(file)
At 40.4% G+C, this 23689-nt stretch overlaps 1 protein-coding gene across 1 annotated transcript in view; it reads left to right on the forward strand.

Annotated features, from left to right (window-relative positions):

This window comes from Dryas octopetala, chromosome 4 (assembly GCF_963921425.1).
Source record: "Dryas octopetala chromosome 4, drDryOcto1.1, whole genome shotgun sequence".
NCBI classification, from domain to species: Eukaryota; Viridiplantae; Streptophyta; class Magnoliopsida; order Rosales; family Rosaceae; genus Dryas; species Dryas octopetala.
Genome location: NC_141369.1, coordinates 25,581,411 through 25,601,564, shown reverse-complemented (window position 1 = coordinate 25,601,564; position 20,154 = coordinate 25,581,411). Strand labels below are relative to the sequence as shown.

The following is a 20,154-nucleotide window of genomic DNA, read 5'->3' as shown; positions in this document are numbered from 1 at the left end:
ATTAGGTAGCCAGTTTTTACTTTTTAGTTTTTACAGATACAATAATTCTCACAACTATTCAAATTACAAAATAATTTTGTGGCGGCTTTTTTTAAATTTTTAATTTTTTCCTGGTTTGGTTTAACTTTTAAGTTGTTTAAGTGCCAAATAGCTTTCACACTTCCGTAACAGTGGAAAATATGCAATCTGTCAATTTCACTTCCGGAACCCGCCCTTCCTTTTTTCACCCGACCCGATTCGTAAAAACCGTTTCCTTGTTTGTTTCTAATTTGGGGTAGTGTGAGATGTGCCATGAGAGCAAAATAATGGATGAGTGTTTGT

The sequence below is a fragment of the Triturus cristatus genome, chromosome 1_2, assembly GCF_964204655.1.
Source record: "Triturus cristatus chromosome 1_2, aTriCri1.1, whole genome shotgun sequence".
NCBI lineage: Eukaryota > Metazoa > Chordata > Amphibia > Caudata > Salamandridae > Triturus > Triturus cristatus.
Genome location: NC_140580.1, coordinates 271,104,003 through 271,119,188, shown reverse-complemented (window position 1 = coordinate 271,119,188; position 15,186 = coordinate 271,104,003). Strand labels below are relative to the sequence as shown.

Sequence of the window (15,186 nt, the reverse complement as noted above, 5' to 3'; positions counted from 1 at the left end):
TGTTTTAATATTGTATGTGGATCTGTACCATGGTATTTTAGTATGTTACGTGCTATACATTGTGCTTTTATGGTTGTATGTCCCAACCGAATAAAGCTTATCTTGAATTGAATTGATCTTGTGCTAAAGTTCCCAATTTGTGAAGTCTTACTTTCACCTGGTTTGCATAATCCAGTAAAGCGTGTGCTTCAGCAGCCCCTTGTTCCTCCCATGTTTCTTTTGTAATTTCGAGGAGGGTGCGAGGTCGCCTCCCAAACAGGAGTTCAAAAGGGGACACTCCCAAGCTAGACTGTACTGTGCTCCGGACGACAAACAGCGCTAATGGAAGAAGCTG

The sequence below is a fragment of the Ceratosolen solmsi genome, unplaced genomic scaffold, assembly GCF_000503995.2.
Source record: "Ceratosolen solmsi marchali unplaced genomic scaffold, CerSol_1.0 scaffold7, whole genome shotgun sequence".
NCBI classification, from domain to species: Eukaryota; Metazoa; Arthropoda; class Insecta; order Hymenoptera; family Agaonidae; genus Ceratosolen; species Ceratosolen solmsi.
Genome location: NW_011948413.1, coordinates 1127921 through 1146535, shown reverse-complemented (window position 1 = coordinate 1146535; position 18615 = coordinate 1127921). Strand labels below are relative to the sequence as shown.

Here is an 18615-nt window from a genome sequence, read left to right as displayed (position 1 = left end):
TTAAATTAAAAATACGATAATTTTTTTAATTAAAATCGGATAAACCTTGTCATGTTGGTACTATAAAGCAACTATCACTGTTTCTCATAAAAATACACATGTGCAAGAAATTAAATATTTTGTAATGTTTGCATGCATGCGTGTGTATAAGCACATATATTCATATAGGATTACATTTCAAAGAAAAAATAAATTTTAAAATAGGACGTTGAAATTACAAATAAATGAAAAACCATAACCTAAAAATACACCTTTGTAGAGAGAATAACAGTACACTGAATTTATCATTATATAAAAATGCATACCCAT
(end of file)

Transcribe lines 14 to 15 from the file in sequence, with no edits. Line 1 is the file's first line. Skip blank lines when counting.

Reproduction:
TGTTTTAATATTGTATGTGGATCTGTACCATGGTATTTTAGTATGTTACGTGCTATACATTGTGCTTTTATGGTTGTATGTCCCAACCGAATAAAGCTTATCTTGAATTGAATTGATCTTGTGCTAAAGTTCCCAATTTGTGAAGTCTTACTTTCACCTGGTTTGCATAATCCAGTAAAGCGTGTGCTTCAGCAGCCCCTTGTTCCTCCCATGTTTCTTTTGTAATTTCGAGGAGGGTGCGAGGTCGCCTCCCAAACAGGAGTTCAAAAGGGGACACTCCCAAGCTAGACTGTACTGTGCTCCGGACGACAAACAGCGCTAATGGAAGAAGCTG

The sequence below is a fragment of the Ceratosolen solmsi genome, unplaced genomic scaffold, assembly GCF_000503995.2.